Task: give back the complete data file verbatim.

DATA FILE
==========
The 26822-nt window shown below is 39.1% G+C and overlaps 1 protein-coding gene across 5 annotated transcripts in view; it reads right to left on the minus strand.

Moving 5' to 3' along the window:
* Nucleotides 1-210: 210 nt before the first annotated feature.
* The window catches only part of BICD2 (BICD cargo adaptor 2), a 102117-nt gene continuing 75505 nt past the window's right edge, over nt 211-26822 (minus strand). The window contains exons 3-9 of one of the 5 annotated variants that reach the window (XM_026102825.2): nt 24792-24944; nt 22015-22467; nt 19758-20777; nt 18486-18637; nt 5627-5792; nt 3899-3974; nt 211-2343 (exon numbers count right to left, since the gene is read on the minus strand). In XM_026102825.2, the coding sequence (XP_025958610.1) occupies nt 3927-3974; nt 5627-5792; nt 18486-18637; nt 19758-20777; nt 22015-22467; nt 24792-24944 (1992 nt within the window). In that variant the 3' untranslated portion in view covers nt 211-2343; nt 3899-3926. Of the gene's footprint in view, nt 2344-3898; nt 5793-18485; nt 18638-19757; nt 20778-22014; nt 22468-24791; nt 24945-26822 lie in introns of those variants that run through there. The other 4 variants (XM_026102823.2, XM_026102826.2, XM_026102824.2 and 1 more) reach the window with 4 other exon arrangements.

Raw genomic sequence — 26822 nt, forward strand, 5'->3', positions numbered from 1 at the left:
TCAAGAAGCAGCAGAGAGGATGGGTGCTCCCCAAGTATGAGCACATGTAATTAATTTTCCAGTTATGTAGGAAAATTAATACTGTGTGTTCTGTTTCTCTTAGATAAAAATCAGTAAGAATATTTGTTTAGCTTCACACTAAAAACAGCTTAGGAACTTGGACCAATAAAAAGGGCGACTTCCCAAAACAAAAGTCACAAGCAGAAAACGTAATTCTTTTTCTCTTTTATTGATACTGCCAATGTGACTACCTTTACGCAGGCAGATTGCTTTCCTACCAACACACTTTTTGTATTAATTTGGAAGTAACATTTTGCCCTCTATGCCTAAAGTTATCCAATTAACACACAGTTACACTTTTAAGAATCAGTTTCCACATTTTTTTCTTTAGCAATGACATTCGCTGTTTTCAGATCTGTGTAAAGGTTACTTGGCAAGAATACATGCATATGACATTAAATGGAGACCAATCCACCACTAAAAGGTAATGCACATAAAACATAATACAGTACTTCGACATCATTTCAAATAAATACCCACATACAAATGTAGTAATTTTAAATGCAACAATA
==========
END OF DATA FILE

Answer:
The 26822-nt window shown below is 39.1% G+C and overlaps 1 protein-coding gene across 5 annotated transcripts in view; it reads right to left on the minus strand.

Moving 5' to 3' along the window:
* Nucleotides 1-210: 210 nt before the first annotated feature.
* The window catches only part of BICD2 (BICD cargo adaptor 2), a 102117-nt gene continuing 75505 nt past the window's right edge, over nt 211-26822 (minus strand). The window contains exons 3-9 of one of the 5 annotated variants that reach the window (XM_026102825.2): nt 24792-24944; nt 22015-22467; nt 19758-20777; nt 18486-18637; nt 5627-5792; nt 3899-3974; nt 211-2343 (exon numbers count right to left, since the gene is read on the minus strand). In XM_026102825.2, the coding sequence (XP_025958610.1) occupies nt 3927-3974; nt 5627-5792; nt 18486-18637; nt 19758-20777; nt 22015-22467; nt 24792-24944 (1992 nt within the window). In that variant the 3' untranslated portion in view covers nt 211-2343; nt 3899-3926. Of the gene's footprint in view, nt 2344-3898; nt 5793-18485; nt 18638-19757; nt 20778-22014; nt 22468-24791; nt 24945-26822 lie in introns of those variants that run through there. The other 4 variants (XM_026102823.2, XM_026102826.2, XM_026102824.2 and 1 more) reach the window with 4 other exon arrangements.

Raw genomic sequence — 26822 nt, forward strand, 5'->3', positions numbered from 1 at the left:
TCAAGAAGCAGCAGAGAGGATGGGTGCTCCCCAAGTATGAGCACATGTAATTAATTTTCCAGTTATGTAGGAAAATTAATACTGTGTGTTCTGTTTCTCTTAGATAAAAATCAGTAAGAATATTTGTTTAGCTTCACACTAAAAACAGCTTAGGAACTTGGACCAATAAAAAGGGCGACTTCCCAAAACAAAAGTCACAAGCAGAAAACGTAATTCTTTTTCTCTTTTATTGATACTGCCAATGTGACTACCTTTACGCAGGCAGATTGCTTTCCTACCAACACACTTTTTGTATTAATTTGGAAGTAACATTTTGCCCTCTATGCCTAAAGTTATCCAATTAACACACAGTTACACTTTTAAGAATCAGTTTCCACATTTTTTTCTTTAGCAATGACATTCGCTGTTTTCAGATCTGTGTAAAGGTTACTTGGCAAGAATACATGCATATGACATTAAATGGAGACCAATCCACCACTAAAAGGTAATGCACATAAAACATAATACAGTACTTCGACATCATTTCAAATAAATACCCACATACAAATGTAGTAATTTTAAATGCAACAATA